jars of spices and sprinkled spices on grey surface with title: 15 Spice Combos to Surprise Your Tastebuds

15 Spice Combos to Surprise Your Tastebuds

I remember how odd I felt the first time I made Moroccan Chicken with cinnamon in it. My taste buds almost refused to allow me to include cinnamon in the dish, but I went with it. I was so amazed at how good it tasted! Since then, I like to surprise my family’s tastebuds by adding interesting spice combinations to almost every dish.

Over time I’ve developed a list of spice mixes that I keep inside my spice cupboard. (Based on recommendations from the American Spice Trade Association and other places, including my own observations).

Today I’m sharing my list of 15 condiment combinations so you too can bring new life to every recipe in your family cookbook!

This list is also very handy when you’re shopping for spices.

Experimentation: the key to cooking with spices

Not every cuisine in the world is palatable for everyone. But it’s fun to try new recipes and develop variations I can include in my “New Favorite” recipe section in my family cookbook.

When I add a recipe to my family cookbook, I always include the date I added the recipe. After few years, if I’ve used the recipe enough, I move it into my “Classic” recipe sections.

Seasoning combinations to tickle your tastebuds

Whenever you need a little inspiration for something international and exotic in your cooking, try some of these spice combos to add a twist of excitement:

Classic Cajun condiments

Cilantro, cloves, garlic, hot peppers, hot chili powder, onions, nutmeg, and thyme.

Caribbean Jerk seasoning

Allspice, celery salt, hot chili powder, crushed red pepper, paprika, thyme, turmeric.

Chinese more-than-5 spice

Anise seed, chilies, Chinese 5-spice, cinnamon, cloves, fennel seed, garlic, ginger, onion, red pepper, sesame seed, white pepper.

French style

Bay leaves, black pepper, chives, fines herbs, marjoram, parsley, rosemary, sage, shallots, tarragon, thyme.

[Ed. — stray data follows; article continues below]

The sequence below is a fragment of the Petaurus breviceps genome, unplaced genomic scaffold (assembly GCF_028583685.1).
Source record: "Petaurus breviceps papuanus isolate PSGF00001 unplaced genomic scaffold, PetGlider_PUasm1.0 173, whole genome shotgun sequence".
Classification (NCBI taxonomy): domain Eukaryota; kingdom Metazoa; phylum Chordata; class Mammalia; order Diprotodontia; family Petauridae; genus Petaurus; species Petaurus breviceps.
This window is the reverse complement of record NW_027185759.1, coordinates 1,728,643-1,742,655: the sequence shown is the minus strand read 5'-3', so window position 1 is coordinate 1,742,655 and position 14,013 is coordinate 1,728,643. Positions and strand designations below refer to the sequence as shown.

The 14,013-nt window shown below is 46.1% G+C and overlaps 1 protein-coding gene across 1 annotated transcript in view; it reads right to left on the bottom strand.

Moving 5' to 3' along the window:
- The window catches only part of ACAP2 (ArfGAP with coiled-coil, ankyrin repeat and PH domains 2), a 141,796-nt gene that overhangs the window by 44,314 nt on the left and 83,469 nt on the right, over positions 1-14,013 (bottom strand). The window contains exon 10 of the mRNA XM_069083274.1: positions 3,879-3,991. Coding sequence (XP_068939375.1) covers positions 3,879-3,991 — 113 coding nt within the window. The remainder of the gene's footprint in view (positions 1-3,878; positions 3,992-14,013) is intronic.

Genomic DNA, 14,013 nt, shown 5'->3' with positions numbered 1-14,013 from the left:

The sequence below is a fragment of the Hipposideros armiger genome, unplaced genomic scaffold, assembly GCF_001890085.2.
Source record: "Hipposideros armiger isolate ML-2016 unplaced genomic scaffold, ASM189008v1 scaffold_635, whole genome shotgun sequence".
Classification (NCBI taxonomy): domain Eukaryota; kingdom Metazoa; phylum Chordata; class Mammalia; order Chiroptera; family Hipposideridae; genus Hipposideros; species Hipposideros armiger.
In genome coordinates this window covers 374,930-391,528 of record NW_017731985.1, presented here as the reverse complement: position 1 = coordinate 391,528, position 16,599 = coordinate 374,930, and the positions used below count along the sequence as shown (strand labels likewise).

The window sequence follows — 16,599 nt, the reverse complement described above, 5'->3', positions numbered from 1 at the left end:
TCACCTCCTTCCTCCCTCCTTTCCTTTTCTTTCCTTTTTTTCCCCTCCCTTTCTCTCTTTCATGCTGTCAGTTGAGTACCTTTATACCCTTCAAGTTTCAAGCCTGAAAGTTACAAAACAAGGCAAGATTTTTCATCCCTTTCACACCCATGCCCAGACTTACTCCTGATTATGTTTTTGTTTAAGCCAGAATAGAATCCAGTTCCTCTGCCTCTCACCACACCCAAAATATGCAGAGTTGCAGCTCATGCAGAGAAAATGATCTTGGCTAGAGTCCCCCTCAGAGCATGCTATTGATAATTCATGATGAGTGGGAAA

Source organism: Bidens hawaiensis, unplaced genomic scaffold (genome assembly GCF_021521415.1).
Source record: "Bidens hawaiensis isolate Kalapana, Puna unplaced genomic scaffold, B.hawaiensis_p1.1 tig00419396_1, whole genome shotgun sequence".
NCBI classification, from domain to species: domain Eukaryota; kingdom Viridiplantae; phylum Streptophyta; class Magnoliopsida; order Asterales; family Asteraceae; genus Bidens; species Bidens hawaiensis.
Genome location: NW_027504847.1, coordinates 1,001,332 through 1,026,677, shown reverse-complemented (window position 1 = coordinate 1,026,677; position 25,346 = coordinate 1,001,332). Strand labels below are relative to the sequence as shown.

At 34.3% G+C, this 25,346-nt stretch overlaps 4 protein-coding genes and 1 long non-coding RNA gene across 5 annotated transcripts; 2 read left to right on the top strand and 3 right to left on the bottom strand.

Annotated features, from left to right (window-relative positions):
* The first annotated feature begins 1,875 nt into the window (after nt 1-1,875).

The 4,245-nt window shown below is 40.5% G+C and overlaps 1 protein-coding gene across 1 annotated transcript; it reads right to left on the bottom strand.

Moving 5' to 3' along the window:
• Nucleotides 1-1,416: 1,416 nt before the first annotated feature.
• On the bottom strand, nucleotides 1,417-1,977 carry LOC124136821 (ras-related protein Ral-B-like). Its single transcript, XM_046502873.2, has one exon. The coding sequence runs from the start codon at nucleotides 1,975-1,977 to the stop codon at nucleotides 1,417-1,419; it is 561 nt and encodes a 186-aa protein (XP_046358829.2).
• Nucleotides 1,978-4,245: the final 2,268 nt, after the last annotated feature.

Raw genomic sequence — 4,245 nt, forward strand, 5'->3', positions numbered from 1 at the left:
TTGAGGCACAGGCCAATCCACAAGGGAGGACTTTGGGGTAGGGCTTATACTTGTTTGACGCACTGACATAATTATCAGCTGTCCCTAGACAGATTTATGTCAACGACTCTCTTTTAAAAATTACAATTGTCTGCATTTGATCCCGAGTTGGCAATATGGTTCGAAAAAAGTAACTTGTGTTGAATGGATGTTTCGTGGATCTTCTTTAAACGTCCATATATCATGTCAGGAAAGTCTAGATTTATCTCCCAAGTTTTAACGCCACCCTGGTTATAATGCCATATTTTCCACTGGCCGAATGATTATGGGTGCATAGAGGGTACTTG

Gorgeous German

Caraway, dill seed, ginger, nutmeg, mustard, onion, paprika, rosemary, white pepper.

Great Greek

Bay leaves, black pepper, cinnamon, dill weed, fennel seed, garlic, lemon, mint, onion powder, oregano, paprika.

Hungarian Herbs

Caraway seed, dill seed, garlic, onion, paprika, poppy seed, white pepper.

Taste of Italy

Anise, basil, bay leaves, fennel seed, garlic, lemon pepper, marjoram, onion, oregano, parsley, crushed red pepper, rosemary, sage, thyme

Inimitable Indian masala

Black pepper, cardamom, cayenne, cinnamon, coriander, cumin, curry powder, garlic, ginger, mustard seeds, onion, paprika, pink peppercorns, red pepper, turmeric.

Irresistible Indonesian

Caraway seed, curry powder, cinnamon, cloves, garlic, ginger, red pepper, nutmeg.

Magical Mexican mix

Cayenne, chili powder, cilantro, cinnamon, cumin, garlic, jalapeno peppers, onion, oregano, sesame seed.

Mysterious Moroccan

Anise, cardamom, cinnamon, cumin, coriander, mint, red pepper, saffron.

Spectacular Spanish seasoning

Bay leaves, cumin, garlic, onion, paprika, parsley, saffron, sweet pepper.

Swish Swedish spice

Allspice, bay leaves, black pepper, cardamom, cinnamon, dill, mustard, nutmeg.

Tempting Thai

Basil, cilantro, cinnamon, crushed red pepper, garlic, ginger, mint, turmeric, whole red chilies.

Go easy on the spices – at least to start

I have found success by only adding half as much spice or herbs to a recipe, then tasting it and adding more spices and herbs as needed.

When doubling a recipe, this is especially useful so you don’t overdo certain spices. (As if too much garlic powder is a bad thing!)

A rule of thumb I’ve included in my family cookbook, is to add spices until I’m scared it’s too much. It’s usually just right!

For more information about spices, I recommend the Spice Encyclopedia.

Happy Cookbooking,

Erin

About Erin Miller

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